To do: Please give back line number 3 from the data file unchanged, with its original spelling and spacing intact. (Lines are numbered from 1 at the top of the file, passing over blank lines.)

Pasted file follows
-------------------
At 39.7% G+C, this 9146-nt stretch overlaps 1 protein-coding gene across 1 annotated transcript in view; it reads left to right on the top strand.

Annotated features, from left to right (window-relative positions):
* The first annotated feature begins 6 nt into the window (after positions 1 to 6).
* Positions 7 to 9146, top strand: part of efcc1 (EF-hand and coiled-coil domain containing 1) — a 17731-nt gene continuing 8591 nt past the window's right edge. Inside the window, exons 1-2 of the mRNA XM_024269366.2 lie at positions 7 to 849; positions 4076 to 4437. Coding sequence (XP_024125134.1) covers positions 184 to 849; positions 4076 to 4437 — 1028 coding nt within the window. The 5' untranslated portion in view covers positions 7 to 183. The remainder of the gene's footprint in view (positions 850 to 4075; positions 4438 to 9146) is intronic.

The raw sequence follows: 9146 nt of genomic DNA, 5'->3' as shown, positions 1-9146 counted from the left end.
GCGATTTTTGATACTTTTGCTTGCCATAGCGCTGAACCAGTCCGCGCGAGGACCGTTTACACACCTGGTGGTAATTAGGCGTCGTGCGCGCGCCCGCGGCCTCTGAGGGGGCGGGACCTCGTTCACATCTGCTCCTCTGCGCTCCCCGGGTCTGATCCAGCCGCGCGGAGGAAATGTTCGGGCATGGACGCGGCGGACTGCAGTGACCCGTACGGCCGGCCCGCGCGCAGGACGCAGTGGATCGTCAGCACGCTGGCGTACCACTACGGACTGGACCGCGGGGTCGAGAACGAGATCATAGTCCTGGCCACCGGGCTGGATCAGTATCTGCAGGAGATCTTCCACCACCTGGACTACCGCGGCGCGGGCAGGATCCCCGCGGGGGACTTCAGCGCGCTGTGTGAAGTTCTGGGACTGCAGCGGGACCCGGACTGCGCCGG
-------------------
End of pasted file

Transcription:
* The first annotated feature begins 6 nt into the window (after positions 1 to 6).